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Preconditioned calf premiums still look goodPreconditioned calf premiums still look good

2016 fall sales in Oklahoma produce average premium of more than $10 per hundredweight.

Alan Newport

March 27, 2017

2 Min Read
Premiums paid in the Oklahoma Quality Beef Network sales last fall were still averaging above $10, a level surpassed by only the previous two years with record calf prices.Oklahoma State University Ag Econ

Annual preconditioned calf premiums in Oklahoma suggest the value of these specially primed cattle is at least tracking alongside calf prices.

The average premium last fall for all the calves in the Oklahoma Quality Beef Network's nine sales was $10.22 per hundredweight, which is about a dollar less than in 2015, and more than the years preceding the market high in 2014. The comparisons are made with similar cattle, but without preconditioning, at the same sale barns around the same timeframes. The OQBN protocol is a fairly typical preconditioning protocol, which you can examine on the organization's website.

The preconditioning premiums for OQBN calves more or less follows the shape of the weekly feeder cattle price chart from the same timeframe, as you can see from the charts. This suggests the aforementioned relationship to calf prices.

The shape of this feeder-cattle chart from 2009-2016 nearly mirrors the chart of OQBN preconditioned calf premiums.

The data includes classifications by weight class, although no clear trends are yet available over time, says Kellie Raper, Oklahoma State University agricultural economist.

"The first couple of years that we did extensive data collection, the weighted average premiums were relatively flat across weight groups," she says. "If you look at the six-year chart, you start to see some higher premiums (generally speaking) for lighter weight groups, which ... makes sense from a buyer’s perspective.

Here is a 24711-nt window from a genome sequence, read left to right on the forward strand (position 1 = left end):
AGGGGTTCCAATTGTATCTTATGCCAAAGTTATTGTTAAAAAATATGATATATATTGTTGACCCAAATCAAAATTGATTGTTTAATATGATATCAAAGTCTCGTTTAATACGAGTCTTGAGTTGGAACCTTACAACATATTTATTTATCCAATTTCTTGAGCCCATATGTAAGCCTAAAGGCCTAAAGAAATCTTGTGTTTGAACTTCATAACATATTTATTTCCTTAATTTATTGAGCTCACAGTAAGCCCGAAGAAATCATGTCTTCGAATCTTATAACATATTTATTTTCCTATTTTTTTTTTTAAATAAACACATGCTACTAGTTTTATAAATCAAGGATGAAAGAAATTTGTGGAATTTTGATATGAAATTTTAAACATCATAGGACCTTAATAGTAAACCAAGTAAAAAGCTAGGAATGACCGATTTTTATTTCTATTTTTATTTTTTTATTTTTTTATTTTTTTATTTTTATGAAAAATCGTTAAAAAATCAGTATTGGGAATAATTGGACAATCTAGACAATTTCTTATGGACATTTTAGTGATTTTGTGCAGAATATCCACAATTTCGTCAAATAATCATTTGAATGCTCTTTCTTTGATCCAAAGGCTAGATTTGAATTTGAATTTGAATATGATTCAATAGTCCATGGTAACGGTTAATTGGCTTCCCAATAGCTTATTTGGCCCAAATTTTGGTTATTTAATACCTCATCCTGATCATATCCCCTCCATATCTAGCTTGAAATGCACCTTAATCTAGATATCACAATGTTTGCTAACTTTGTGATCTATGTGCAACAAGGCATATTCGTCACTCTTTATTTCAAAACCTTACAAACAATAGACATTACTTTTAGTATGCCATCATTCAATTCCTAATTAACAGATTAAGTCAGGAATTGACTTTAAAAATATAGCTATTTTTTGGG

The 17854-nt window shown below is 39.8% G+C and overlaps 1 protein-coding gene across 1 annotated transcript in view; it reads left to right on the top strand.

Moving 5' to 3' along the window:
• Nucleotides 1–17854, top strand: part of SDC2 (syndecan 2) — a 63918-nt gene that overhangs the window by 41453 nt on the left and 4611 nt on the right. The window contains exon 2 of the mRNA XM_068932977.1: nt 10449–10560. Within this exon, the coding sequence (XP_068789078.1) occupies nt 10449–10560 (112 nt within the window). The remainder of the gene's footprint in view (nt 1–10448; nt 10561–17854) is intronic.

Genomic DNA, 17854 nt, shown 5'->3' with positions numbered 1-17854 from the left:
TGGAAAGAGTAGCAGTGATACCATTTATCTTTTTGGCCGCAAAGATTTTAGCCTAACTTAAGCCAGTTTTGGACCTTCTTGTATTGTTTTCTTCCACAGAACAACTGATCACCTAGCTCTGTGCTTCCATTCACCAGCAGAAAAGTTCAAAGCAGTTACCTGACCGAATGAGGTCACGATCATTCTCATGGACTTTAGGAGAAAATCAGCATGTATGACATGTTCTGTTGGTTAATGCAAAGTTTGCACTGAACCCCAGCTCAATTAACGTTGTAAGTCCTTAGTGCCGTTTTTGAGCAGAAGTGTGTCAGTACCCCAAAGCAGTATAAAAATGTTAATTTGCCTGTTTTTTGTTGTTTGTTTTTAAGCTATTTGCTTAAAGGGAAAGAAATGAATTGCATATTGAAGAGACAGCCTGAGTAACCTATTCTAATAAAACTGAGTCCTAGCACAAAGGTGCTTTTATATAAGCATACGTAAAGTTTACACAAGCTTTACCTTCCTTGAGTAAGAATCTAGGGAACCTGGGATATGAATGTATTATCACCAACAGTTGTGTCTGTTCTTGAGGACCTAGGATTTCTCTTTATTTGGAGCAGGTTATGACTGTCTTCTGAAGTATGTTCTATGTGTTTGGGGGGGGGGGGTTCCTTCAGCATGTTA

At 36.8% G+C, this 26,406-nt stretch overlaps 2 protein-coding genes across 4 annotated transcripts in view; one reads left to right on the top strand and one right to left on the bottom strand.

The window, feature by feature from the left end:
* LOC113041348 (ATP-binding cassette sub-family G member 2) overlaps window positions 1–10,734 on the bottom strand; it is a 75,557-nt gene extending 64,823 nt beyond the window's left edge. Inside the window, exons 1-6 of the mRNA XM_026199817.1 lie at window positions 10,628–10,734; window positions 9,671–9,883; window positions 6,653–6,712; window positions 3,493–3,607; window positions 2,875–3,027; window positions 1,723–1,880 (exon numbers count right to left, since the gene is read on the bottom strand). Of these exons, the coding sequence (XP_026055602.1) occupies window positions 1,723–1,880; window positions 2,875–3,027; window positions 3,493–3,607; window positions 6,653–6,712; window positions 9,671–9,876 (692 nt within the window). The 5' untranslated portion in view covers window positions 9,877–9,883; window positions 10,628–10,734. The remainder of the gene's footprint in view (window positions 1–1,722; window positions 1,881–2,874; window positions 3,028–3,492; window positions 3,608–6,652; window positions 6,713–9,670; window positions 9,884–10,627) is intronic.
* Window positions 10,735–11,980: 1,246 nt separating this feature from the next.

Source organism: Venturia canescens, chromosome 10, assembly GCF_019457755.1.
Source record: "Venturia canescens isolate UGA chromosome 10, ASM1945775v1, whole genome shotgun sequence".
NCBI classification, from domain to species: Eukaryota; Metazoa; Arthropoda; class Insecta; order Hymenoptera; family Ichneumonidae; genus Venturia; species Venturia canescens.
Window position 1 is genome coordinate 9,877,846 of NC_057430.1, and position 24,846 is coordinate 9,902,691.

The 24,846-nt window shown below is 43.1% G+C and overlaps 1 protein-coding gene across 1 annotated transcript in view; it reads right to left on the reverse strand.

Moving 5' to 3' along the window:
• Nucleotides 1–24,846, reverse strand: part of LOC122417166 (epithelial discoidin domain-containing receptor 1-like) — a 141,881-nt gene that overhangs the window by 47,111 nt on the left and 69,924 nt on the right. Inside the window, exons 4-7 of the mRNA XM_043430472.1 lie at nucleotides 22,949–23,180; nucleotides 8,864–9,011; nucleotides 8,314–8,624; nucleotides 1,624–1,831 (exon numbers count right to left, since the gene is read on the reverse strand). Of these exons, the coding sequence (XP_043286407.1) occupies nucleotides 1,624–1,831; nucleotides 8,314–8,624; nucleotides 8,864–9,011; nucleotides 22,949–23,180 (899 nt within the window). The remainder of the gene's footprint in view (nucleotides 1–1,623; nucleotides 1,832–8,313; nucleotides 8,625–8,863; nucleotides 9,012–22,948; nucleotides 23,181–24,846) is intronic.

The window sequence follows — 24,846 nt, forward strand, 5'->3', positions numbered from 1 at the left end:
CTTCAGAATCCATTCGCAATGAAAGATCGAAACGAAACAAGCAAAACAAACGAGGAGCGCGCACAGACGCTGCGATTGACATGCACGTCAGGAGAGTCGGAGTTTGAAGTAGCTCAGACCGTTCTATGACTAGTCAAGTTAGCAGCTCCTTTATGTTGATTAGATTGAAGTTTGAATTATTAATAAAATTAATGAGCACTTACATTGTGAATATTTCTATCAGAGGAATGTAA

"Heifer premiums are a little more sporadic. If you look at premiums from a percent-of-price perspective as we did in some of our research, you essentially presume that lighter weights command higher premiums, just by the nature of the calculation, given the price slide."

Last fall, the lightest heifers earned the highest premium in weights from 300-600 pounds. True also for lighter steers from 300-500 pounds, with the exception of the 700-800 pound weight class earning a premium about the same as the average for the two light classes.

She adds than a potentially important factor in preconditioned calf sales may be larger lot sizes.

The average lot size for OQBN steers was 16, compared with seven steers average lot size in calves with no preconditioning. Calves with some level of weaning and/or preconditioning but uncertified were also included in the statistics and averaged 13 calves.

Further, she says, the average lot size for OQBN heifers was 15, compared with six heifers with no preconditioning and 11-head lots of heifers with some level of weaning and/or preconditioning but uncertified.

"Our research has indicated, as has other similar research, that marketing calves in larger, uniform lots results in higher price per cutweight, even at what many might consider to be small gains in lot size," Raper says.

The data from Oklahoma includes records pricing differences for several other traits, such as coat color, fleshiness, muscling and frame score. These are recorded for the preconditioned calves and the non-preconditioned calves; between the two groups, there were no large differences.

About the Author(s)

Alan Newport

Editor, Beef Producer

Alan Newport is editor of Beef Producer, a national magazine with editorial content specifically targeted at beef production for Farm Progress’s 17 state and regional farm publications. Beef Producer appears as an insert in these magazines for readers with 50 head or more of beef cattle. Newport lives in north-central Oklahoma and travels the U.S. to meet producers and to chase down the latest and best information about the beef industry.

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